The Bouncer

Convenient Web Requests

The second part of the alarm pipeline is shown in Listing  2; the REST request sent to the Pushover API server requires two tokens (lines 12 and 13), which users receive when registering with the Pushover service. The trial period lasts for four weeks and allows free access; if you like what you see, you can then buy a license for $5, which covers a single platform: iOS, Android, or the desktop client.

Registered users will find the token assigned to the user key in the Pushover dashboard overview in Figure 4. The token labeled token, on the other hand, identifies the app (Figure 5) to the Pushover service; in this case, it is the Python script in Listing 2, which I registered with Pushover under the name Snapshot.

Listing 2

pushover

 

Figure 4: Registered users can see their user tokens in the dashboard.
Figure 5: Newly registered user apps receive a token.

For a successful REST request with Python's requests library, you also need the message parameter with the message text for the post() method in line 9 to contact Pushover. In typical Python style, the library throws exceptions that abort the program in case of errors if they're not processed and outputs a stack trace that will hopefully help you solve the problem.

The Python requests library keeps its promise of being a self-proclaimed "HTTP for Humans." At least it is more carefully thought out than urllib and urllib2, which you might remember I have complained about before.

Line 6 in Listing 2 retrieves the text sent from the first part of the pipeline from standard input and truncates it with the usual syntax for array slices in Python – [:1024] – to the maximum length of 1,024 characters allowed by Pushover. The if construct in lines 8-15 then uses the regular expression \S to check whether the message contains printable characters and terminates empty runs without further ado.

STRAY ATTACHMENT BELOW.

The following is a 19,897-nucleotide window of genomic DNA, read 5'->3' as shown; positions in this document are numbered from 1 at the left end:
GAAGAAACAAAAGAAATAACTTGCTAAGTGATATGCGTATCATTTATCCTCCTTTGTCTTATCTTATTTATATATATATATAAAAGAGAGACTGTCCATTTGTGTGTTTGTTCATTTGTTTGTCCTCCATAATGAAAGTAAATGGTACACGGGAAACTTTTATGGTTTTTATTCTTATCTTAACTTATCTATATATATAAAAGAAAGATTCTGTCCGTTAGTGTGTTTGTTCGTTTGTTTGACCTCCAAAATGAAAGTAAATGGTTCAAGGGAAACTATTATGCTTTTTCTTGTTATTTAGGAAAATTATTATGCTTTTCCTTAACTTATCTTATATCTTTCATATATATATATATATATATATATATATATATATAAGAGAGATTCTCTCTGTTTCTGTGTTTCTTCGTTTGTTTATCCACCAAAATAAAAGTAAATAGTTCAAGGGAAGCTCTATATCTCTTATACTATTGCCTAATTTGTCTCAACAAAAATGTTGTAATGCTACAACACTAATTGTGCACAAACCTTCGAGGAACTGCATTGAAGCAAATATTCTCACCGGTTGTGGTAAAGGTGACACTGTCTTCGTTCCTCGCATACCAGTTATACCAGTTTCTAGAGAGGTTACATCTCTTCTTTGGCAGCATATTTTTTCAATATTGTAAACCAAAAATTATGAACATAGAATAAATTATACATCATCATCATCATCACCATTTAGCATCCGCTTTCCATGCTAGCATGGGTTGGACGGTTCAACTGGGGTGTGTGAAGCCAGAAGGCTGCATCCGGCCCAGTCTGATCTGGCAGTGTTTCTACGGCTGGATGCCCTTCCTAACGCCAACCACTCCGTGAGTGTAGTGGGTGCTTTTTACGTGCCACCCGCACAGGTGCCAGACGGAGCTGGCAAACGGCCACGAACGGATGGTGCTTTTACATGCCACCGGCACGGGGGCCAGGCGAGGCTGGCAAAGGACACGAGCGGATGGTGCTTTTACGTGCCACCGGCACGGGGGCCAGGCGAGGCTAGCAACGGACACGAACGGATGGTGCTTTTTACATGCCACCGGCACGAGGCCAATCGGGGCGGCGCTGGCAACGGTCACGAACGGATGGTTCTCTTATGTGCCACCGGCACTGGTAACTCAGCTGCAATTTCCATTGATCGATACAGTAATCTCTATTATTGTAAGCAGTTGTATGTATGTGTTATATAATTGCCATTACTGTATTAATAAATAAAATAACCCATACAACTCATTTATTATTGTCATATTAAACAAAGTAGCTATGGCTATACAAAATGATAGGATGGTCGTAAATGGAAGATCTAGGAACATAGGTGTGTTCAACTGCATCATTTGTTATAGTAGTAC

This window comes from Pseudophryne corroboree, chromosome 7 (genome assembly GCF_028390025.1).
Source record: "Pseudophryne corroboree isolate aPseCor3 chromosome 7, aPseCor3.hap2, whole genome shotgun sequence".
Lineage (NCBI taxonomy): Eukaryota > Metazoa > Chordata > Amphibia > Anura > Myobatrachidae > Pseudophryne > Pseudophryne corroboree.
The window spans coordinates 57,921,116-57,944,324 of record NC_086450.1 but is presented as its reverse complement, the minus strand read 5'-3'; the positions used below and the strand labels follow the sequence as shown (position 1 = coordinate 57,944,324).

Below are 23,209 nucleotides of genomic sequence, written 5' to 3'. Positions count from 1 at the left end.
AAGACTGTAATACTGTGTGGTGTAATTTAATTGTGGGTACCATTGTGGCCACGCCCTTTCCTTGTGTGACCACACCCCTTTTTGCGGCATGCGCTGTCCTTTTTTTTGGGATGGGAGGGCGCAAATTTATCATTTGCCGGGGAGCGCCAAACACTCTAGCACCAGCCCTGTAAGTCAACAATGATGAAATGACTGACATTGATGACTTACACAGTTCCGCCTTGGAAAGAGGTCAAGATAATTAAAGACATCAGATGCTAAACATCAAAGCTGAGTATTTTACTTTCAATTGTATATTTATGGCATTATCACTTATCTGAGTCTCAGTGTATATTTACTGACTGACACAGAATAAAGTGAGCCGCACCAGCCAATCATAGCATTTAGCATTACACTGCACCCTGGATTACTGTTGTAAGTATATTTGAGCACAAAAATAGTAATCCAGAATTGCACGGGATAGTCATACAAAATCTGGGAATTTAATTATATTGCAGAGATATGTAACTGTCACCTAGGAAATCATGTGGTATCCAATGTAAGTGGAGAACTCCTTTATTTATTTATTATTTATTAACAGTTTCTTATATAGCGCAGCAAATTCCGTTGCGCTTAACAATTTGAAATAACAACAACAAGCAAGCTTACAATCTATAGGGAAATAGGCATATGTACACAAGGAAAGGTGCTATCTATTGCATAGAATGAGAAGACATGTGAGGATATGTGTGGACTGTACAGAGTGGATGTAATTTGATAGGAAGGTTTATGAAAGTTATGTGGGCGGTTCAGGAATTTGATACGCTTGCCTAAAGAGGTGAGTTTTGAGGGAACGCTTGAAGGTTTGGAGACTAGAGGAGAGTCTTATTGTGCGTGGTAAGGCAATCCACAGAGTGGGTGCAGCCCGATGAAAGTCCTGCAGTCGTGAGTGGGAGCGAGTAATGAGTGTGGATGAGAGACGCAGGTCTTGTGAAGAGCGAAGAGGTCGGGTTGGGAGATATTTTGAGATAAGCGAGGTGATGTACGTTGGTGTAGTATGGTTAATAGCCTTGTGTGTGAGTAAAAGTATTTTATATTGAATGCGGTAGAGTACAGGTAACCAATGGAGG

Friend Cron

All you have to do now is set up a cron job that calls the pipeline about every five minutes and finds the user's home directory and the writable data directory therein for storing the flag file:

*/5 * * * * /path/authwatch | /path/pushover

The Pushover service distributes any messages sent to all devices registered by the user, so it may happen that a failed login attempt triggers a whole explosion of notifications if several mobile devices in the room are actively connected. At least this only counts as one message, though, in the usage constraints, of which users are allowed 7,500 per month on the all-inclusive tier.

Mike Schilli

Mike Schilli works as a software engineer in the San Francisco Bay area of California. In his column, launched back in 1997, he focuses on short projects in Perl and various other languages. You can contact Mike at mailto:mschilli@perlmeister.com.

Infos

  1. "WiFi Connect Messages" by Mike Schilli, Linux Pro Magazine, issue 186, May 2016, p. 64, http://www.linux-magazine.com/Issues/2016/186/Perl-WiFi-Connect-Messages
  2. Pushover login: https://client.pushover.net
  3. Pygtail: https://github.com/bgreenlee/pygtail
  4. Listings for this article: ftp://ftp.linux-magazine.com/pub/listings/linux-magazine.com/200

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